Tuesday, September 7, 2010

Fictional Friends

"Why Read?" is the question Peter Leithart asks in one of his latest articles for Credenda Agenda. His answer to that, and a rather unexpected answer, is that we read to make friends; and not just any friends, but especially the kind of friends that we can look up to as role models and guides.
Character is shaped by what I’ve called “pictures,” by the models that we strive to imitate and the worlds we attempt to bring into being.... All of us have been shaped by living role models, people we admire and seek to imitate, and knowing fictional characters and worlds adds to the store of models that we have, models to imitate and to avoid.
Leithart goes on to point out that our own character is affected by the people we keep company with, and that "fiction is a kind of keeping company with other people." It is important then, to choose the right fictional characters to keep company with. It is important to choose the right friends. "If growing up with Southerners encourages us to speak Southern, growing up with Othello and Pip, Alyosha and Tom Sawyer will shape our speech, and our character, in enriching ways."

When we continually associate with the wrong kind of characters (e.g. anti-heroes, immoral protagonists) and live in the wrong kind of fictional worlds (where good is called evil and evil good), we run into as much danger as if we were hanging out with a "bad crowd" in our real lives.

None of us escapes the influence of fictional pictures or fictional friends.  Imagination is not something we can take or leave.  Our thoughts and actions, and our character, are always guided and shaped by some form of imagination.  The issue is always whether our imagination is richly or poorly stocked, whether it is shaped by nightmares or molded by dreams.  The issue is whether our imaginations are stuffed with pictures drawn from the M-TV or pictures drawn from Melville, whether we make fictional friends at the cinema or meet them in Shakespeare.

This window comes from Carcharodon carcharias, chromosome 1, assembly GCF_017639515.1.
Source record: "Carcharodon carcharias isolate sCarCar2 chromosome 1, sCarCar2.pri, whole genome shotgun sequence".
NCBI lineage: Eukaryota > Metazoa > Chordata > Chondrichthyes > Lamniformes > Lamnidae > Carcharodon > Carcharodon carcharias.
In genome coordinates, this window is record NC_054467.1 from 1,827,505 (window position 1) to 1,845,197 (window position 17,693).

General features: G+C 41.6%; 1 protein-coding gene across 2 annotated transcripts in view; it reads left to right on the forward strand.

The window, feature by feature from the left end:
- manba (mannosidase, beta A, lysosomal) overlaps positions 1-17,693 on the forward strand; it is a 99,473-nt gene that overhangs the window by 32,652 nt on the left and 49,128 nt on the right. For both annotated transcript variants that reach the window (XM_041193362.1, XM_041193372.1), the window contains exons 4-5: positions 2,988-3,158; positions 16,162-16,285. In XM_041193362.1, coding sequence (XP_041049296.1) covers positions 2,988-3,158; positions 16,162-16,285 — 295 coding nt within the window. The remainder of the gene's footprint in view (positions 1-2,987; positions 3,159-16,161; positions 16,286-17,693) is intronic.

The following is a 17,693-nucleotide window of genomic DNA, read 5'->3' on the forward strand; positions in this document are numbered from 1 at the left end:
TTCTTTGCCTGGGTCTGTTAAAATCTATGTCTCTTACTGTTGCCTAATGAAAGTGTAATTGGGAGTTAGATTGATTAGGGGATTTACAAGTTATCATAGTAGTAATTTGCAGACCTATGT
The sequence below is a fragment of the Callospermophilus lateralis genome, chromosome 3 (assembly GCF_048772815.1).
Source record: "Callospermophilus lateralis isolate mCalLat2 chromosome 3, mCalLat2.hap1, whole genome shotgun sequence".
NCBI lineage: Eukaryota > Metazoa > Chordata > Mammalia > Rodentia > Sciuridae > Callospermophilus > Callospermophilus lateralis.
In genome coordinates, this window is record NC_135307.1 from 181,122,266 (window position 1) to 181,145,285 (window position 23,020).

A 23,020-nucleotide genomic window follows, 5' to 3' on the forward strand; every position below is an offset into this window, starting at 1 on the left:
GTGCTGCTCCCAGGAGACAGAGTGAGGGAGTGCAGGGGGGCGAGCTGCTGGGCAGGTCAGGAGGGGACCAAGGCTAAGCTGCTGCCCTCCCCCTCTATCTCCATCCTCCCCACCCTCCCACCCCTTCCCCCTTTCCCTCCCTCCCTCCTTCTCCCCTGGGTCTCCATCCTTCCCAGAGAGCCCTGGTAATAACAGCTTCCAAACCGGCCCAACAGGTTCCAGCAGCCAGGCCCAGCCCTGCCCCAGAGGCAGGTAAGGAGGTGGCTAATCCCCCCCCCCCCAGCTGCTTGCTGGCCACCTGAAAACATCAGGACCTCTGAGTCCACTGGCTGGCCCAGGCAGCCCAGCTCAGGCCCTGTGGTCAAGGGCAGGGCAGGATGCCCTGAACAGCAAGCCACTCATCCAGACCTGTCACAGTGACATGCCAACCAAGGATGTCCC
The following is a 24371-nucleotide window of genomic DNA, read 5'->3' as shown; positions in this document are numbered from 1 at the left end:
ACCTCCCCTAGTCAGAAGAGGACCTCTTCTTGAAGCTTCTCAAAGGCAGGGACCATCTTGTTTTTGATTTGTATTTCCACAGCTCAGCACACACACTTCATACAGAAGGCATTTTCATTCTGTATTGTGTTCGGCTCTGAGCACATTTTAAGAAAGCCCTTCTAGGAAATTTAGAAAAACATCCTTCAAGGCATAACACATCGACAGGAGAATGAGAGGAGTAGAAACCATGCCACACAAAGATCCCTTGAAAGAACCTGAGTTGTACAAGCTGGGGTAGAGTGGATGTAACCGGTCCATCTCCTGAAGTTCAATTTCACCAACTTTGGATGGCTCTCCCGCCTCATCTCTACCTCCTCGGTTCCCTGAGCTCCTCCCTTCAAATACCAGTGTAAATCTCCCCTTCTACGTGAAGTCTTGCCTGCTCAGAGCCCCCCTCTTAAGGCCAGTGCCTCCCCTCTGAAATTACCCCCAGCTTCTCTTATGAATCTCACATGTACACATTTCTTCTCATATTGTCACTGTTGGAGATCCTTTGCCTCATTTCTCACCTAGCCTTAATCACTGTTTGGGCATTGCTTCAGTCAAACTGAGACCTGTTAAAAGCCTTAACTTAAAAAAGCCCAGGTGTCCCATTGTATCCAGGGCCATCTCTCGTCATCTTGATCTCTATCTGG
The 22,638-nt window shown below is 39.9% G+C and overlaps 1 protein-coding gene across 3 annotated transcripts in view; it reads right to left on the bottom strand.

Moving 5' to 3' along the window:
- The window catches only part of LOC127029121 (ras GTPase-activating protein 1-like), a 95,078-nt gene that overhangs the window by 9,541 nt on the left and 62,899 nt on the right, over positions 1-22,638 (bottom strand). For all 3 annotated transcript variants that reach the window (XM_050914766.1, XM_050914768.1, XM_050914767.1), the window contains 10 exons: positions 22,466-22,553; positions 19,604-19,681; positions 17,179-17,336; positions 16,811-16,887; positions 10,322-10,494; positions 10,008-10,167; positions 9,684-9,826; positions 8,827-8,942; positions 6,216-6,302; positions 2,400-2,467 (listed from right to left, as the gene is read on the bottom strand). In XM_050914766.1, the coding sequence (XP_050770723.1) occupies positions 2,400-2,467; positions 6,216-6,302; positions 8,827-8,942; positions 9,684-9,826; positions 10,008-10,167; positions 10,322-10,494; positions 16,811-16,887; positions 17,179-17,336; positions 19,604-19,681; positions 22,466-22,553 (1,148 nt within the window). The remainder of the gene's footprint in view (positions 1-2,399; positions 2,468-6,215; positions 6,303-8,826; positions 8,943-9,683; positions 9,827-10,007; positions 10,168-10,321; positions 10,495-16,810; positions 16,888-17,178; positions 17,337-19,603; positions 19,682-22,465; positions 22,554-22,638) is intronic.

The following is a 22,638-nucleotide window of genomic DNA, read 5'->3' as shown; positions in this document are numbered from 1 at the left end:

Instead of feeding ourselves a steady diet of pop literature (or pop cinema), Leithart makes the argument for reading more substantial books like the classics. There we can find the friends who ought to be influencing us, the strongly-molded characters who can strongly mold our own character into something better than it is.

Though Leithart's article asks the question "Why Read?" by implication it also poses a corollary question to authors: "Why Write?" In the twelfth century Gesta Tancredi, Ralph of Caen gives an answer that sorts well with Leithart's article.
It is a noble exercise to recount accurately the deeds of princes. To do so is to consider generously all that is subject to time, to celebrate the dead, to entertain the living, and to set out a past life as a model for later generations.
The medieval chroniclers agree with Leithart, that the purpose of portraying a character is to create character.
This is an awesome responsibility for every author, whether a writer of history or a writer of fiction. The characters we create are models for others to mold their character upon.

Thanks to Miss Pickwickian for pointing out this article on her blog The Erratic Muse.

1 comment:

  1. Cool quote. I certainly think this applies to writing too! :-)


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